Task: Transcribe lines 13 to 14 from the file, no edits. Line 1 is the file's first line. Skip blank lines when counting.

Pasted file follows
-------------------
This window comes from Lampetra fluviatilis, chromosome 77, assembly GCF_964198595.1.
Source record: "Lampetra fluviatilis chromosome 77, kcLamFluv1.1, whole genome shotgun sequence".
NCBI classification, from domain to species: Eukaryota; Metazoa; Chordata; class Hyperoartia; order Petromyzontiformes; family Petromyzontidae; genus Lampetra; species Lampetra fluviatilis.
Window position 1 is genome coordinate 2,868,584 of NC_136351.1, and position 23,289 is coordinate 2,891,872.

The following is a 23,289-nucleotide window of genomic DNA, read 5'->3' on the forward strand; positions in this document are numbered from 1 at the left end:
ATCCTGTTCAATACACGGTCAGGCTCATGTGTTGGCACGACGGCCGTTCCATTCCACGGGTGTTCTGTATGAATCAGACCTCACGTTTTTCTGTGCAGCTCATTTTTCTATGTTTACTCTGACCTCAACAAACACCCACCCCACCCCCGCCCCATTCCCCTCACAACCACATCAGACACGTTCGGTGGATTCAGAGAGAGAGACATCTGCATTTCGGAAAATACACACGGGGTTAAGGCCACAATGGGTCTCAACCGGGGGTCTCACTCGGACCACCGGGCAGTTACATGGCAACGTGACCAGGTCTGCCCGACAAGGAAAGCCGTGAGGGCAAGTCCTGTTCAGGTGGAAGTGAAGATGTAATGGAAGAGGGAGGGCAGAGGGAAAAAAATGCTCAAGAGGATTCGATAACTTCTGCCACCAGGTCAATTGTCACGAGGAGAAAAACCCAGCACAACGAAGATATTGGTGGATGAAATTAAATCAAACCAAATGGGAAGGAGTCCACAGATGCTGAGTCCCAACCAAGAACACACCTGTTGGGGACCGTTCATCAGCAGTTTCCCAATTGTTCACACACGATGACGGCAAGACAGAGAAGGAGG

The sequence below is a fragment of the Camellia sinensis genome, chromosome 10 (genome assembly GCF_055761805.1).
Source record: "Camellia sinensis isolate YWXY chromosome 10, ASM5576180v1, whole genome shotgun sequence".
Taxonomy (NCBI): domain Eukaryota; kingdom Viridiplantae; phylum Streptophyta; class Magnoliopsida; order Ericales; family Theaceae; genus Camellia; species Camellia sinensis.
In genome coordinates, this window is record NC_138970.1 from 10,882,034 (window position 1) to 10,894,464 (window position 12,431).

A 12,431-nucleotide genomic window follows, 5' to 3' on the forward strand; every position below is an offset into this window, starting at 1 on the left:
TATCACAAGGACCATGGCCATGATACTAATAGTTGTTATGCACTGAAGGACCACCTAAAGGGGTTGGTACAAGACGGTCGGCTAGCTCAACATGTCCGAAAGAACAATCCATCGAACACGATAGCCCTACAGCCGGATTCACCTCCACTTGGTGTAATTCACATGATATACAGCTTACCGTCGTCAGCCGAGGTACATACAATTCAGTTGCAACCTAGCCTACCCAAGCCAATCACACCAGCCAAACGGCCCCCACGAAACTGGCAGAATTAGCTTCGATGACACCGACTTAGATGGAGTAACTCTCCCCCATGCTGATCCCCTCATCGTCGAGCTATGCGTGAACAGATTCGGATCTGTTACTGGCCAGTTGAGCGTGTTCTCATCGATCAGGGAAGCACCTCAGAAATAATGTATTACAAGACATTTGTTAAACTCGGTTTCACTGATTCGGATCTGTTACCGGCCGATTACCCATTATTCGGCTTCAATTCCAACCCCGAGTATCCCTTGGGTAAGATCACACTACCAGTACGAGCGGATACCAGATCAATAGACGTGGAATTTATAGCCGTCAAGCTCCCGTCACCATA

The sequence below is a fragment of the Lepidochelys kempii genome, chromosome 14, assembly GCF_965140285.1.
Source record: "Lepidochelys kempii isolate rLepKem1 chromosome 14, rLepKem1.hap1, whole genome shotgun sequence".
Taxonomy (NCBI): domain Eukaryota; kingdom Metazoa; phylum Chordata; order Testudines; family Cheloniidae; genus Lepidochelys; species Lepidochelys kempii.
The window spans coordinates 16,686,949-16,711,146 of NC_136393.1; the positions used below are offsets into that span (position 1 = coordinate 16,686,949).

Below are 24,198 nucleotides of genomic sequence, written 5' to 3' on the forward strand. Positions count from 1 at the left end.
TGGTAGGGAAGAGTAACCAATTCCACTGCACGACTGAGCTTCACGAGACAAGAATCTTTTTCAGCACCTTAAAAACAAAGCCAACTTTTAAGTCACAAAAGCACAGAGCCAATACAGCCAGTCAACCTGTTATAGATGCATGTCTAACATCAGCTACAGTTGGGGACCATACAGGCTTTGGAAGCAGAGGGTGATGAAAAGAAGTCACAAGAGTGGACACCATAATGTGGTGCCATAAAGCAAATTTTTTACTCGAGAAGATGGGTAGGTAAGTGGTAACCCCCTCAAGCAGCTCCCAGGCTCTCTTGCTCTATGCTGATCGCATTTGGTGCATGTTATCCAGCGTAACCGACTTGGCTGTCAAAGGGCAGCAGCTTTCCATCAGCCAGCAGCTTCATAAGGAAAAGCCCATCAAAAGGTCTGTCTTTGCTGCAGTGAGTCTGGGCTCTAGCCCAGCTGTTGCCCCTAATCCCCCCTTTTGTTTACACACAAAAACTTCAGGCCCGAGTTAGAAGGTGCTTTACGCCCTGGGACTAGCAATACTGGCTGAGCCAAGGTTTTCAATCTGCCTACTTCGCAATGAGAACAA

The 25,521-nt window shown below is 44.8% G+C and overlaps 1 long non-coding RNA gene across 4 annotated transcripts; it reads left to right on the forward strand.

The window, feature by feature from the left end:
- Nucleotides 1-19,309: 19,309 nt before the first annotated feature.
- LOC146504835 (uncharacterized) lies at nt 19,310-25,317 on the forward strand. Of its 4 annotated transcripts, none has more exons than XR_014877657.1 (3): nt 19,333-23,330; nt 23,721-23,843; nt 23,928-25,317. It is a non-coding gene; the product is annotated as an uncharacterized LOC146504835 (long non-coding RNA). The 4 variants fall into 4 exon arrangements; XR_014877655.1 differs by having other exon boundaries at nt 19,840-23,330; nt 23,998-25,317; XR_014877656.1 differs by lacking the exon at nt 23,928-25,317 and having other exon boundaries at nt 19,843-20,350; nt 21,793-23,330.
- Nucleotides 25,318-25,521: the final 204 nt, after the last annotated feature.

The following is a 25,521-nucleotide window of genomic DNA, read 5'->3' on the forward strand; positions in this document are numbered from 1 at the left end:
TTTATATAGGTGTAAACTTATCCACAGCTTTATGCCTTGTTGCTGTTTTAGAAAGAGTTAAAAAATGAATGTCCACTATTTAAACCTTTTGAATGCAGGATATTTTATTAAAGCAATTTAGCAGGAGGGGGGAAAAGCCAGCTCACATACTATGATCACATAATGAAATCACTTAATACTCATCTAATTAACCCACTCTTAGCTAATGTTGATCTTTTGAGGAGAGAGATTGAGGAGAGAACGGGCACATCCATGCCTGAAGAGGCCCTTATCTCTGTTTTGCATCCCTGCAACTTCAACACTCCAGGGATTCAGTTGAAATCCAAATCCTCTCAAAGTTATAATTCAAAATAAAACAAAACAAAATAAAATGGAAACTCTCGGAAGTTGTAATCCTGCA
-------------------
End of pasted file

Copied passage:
The sequence below is a fragment of the Lepidochelys kempii genome, chromosome 14, assembly GCF_965140285.1.
Source record: "Lepidochelys kempii isolate rLepKem1 chromosome 14, rLepKem1.hap1, whole genome shotgun sequence".